Dry air and wind shear are expected to damp tropical storm development in the Atlantic this week, forecasters said.
None of the tropical waves moving west across the ocean will find conditions conducive to growth, said Kyle Tapley, a meteorologist at MDA Weather Services in Gaithersburg, Maryland.
“Overall, this week is looking quiet as far as any U.S. impacts, for sure,” Tapley said.
Atlantic storms are followed closely by energy companies and commodities traders because they can disrupt natural gas and oil production and processing and destroy crops.
The Gulf of Mexico is home to about 6 percent of U.S. natural gas output, 23 percent of oil production and more than 45 percent of petroleum refining capacity, according to the U.S. Energy Department. The Bay of Campeche, at the southern end of the Gulf, is where Petroleos Mexicanos, Mexico’s state-owned oil company, has most of its output. Florida is the second-largest producer of oranges after Brazil.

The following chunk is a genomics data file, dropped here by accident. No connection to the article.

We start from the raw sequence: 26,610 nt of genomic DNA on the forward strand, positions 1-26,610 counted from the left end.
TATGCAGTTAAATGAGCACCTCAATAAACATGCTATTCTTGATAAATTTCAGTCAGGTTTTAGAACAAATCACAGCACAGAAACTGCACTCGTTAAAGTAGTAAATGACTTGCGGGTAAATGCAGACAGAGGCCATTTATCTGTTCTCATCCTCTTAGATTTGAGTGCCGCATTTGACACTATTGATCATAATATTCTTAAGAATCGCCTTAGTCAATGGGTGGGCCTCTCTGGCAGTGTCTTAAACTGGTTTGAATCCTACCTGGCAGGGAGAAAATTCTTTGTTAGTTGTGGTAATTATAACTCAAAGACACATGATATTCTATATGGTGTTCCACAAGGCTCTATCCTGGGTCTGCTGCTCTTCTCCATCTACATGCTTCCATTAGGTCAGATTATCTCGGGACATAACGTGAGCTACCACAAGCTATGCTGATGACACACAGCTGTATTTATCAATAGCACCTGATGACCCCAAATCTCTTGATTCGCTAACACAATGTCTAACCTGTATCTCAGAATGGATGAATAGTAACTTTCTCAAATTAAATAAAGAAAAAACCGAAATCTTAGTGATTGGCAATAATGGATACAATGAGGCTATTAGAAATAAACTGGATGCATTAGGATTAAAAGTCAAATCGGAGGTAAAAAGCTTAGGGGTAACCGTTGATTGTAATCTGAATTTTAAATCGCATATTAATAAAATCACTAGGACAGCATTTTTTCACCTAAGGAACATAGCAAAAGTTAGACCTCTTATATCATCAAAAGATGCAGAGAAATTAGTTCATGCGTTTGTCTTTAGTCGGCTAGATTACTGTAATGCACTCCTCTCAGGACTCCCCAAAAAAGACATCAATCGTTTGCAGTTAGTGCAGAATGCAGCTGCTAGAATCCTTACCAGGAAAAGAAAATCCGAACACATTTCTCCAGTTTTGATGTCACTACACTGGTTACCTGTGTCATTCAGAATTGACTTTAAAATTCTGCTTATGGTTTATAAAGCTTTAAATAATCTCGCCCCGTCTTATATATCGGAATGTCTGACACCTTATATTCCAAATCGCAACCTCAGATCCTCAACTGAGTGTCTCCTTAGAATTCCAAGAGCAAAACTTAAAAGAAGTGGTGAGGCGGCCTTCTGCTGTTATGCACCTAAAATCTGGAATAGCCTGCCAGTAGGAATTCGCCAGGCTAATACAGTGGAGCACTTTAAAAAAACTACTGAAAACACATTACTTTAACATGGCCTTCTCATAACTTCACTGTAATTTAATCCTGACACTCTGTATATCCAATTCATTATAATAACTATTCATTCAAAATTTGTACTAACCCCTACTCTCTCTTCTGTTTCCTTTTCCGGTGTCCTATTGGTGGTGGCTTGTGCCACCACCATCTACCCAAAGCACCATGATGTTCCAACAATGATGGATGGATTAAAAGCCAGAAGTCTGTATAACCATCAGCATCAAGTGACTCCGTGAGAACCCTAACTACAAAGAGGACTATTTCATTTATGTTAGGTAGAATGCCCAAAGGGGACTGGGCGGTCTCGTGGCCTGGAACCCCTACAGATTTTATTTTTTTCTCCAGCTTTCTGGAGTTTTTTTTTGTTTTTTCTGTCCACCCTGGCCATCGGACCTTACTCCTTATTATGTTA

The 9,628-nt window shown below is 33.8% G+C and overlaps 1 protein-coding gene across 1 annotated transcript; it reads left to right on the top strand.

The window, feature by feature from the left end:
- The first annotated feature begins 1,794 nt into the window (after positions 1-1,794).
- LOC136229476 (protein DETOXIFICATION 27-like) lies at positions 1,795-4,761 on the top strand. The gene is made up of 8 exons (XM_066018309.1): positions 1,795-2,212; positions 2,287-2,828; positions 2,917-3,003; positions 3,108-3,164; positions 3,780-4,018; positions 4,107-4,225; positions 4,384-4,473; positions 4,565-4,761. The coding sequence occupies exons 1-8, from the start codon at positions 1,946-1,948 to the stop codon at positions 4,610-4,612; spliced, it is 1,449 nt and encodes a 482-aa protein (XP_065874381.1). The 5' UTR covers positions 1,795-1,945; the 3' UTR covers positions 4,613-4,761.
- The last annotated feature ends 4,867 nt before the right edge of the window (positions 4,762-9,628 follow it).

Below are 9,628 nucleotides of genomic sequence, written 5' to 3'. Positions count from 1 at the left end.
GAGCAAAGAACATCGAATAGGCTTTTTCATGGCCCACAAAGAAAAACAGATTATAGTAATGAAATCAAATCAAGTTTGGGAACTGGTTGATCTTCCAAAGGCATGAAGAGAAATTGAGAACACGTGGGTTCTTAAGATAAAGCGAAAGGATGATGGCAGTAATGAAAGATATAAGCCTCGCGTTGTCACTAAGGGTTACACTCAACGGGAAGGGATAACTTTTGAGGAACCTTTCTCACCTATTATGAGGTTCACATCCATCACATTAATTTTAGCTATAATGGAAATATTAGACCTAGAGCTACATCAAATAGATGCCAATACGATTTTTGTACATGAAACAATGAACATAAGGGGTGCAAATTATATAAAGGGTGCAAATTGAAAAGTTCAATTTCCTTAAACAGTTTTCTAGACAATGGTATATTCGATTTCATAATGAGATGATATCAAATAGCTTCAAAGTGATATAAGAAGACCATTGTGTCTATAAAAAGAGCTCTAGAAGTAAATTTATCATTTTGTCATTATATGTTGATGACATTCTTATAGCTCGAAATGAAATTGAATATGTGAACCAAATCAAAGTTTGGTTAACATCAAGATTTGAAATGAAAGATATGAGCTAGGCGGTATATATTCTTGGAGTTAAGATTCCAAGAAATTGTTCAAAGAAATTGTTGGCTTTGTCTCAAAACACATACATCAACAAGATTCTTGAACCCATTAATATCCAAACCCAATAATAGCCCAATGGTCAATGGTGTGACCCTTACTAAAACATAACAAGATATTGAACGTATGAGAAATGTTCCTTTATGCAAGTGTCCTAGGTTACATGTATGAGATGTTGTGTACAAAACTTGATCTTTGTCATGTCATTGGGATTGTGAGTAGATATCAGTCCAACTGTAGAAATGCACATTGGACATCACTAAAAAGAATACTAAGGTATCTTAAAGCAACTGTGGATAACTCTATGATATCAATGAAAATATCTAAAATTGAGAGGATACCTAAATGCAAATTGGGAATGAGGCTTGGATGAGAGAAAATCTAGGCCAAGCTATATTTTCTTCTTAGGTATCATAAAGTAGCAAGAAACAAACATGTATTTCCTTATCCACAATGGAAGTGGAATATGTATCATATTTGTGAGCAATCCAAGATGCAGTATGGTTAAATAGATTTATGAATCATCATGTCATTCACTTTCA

Matt Rogers, president of Commodity Weather Group LLC in Bethesda, Maryland, and Phil Klotzbach, lead author of Colorado State University’s seasonal hurricane forecast, also characterized the coming week as “quiet.”
Tapley said the tropical waves, which can be seeds for larger systems, were all moving through areas of high shear and dry air.
Shear, or winds blowing at different directions or different speeds at varying altitudes, can cripple tropical systems by tearing at their structure. Dry air can rob a potential storm of much-needed moisture.